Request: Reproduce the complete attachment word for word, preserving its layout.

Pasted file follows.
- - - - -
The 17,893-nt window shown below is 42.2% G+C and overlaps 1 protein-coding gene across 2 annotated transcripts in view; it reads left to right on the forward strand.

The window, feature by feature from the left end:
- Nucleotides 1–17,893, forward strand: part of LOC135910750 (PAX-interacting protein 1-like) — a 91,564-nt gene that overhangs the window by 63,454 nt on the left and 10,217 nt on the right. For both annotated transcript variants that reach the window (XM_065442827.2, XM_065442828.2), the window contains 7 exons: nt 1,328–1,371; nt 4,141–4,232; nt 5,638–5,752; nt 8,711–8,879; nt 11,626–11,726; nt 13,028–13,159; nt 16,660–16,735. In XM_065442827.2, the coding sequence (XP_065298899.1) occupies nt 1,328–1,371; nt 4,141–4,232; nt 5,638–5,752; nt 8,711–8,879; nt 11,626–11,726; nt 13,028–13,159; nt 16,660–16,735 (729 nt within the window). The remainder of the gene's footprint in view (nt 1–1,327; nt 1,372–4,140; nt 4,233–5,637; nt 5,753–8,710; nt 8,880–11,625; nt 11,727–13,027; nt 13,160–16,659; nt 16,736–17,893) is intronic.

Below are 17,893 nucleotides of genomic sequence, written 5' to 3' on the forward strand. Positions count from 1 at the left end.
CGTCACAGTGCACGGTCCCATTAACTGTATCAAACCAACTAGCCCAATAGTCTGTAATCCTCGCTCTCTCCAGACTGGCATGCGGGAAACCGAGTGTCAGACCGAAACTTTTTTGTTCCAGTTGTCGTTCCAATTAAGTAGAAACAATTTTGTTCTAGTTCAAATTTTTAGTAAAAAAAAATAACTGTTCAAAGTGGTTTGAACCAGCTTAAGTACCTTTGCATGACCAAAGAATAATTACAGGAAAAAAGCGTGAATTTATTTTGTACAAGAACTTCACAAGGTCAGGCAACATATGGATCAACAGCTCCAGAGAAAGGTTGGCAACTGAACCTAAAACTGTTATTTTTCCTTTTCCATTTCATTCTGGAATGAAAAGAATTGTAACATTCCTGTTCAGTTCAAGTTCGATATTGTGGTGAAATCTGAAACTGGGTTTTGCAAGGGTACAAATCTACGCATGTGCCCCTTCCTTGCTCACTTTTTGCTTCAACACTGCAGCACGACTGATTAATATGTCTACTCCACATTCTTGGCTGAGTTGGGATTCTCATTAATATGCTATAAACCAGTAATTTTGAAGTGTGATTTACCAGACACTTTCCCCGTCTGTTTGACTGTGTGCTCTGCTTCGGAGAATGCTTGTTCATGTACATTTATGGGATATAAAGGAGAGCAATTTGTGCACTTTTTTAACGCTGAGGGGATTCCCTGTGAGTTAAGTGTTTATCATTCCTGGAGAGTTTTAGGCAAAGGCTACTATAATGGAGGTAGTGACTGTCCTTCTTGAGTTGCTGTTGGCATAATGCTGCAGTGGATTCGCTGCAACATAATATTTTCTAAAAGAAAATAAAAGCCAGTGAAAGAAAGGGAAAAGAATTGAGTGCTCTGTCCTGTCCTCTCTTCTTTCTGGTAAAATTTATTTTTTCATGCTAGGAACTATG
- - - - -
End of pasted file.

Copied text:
The 17,893-nt window shown below is 42.2% G+C and overlaps 1 protein-coding gene across 2 annotated transcripts in view; it reads left to right on the forward strand.

The window, feature by feature from the left end:
- Nucleotides 1–17,893, forward strand: part of LOC135910750 (PAX-interacting protein 1-like) — a 91,564-nt gene that overhangs the window by 63,454 nt on the left and 10,217 nt on the right. For both annotated transcript variants that reach the window (XM_065442827.2, XM_065442828.2), the window contains 7 exons: nt 1,328–1,371; nt 4,141–4,232; nt 5,638–5,752; nt 8,711–8,879; nt 11,626–11,726; nt 13,028–13,159; nt 16,660–16,735. In XM_065442827.2, the coding sequence (XP_065298899.1) occupies nt 1,328–1,371; nt 4,141–4,232; nt 5,638–5,752; nt 8,711–8,879; nt 11,626–11,726; nt 13,028–13,159; nt 16,660–16,735 (729 nt within the window). The remainder of the gene's footprint in view (nt 1–1,327; nt 1,372–4,140; nt 4,233–5,637; nt 5,753–8,710; nt 8,880–11,625; nt 11,727–13,027; nt 13,160–16,659; nt 16,736–17,893) is intronic.

Below are 17,893 nucleotides of genomic sequence, written 5' to 3' on the forward strand. Positions count from 1 at the left end.
CGTCACAGTGCACGGTCCCATTAACTGTATCAAACCAACTAGCCCAATAGTCTGTAATCCTCGCTCTCTCCAGACTGGCATGCGGGAAACCGAGTGTCAGACCGAAACTTTTTTGTTCCAGTTGTCGTTCCAATTAAGTAGAAACAATTTTGTTCTAGTTCAAATTTTTAGTAAAAAAAAATAACTGTTCAAAGTGGTTTGAACCAGCTTAAGTACCTTTGCATGACCAAAGAATAATTACAGGAAAAAAGCGTGAATTTATTTTGTACAAGAACTTCACAAGGTCAGGCAACATATGGATCAACAGCTCCAGAGAAAGGTTGGCAACTGAACCTAAAACTGTTATTTTTCCTTTTCCATTTCATTCTGGAATGAAAAGAATTGTAACATTCCTGTTCAGTTCAAGTTCGATATTGTGGTGAAATCTGAAACTGGGTTTTGCAAGGGTACAAATCTACGCATGTGCCCCTTCCTTGCTCACTTTTTGCTTCAACACTGCAGCACGACTGATTAATATGTCTACTCCACATTCTTGGCTGAGTTGGGATTCTCATTAATATGCTATAAACCAGTAATTTTGAAGTGTGATTTACCAGACACTTTCCCCGTCTGTTTGACTGTGTGCTCTGCTTCGGAGAATGCTTGTTCATGTACATTTATGGGATATAAAGGAGAGCAATTTGTGCACTTTTTTAACGCTGAGGGGATTCCCTGTGAGTTAAGTGTTTATCATTCCTGGAGAGTTTTAGGCAAAGGCTACTATAATGGAGGTAGTGACTGTCCTTCTTGAGTTGCTGTTGGCATAATGCTGCAGTGGATTCGCTGCAACATAATATTTTCTAAAAGAAAATAAAAGCCAGTGAAAGAAAGGGAAAAGAATTGAGTGCTCTGTCCTGTCCTCTCTTCTTTCTGGTAAAATTTATTTTTTCATGCTAGGAACTATG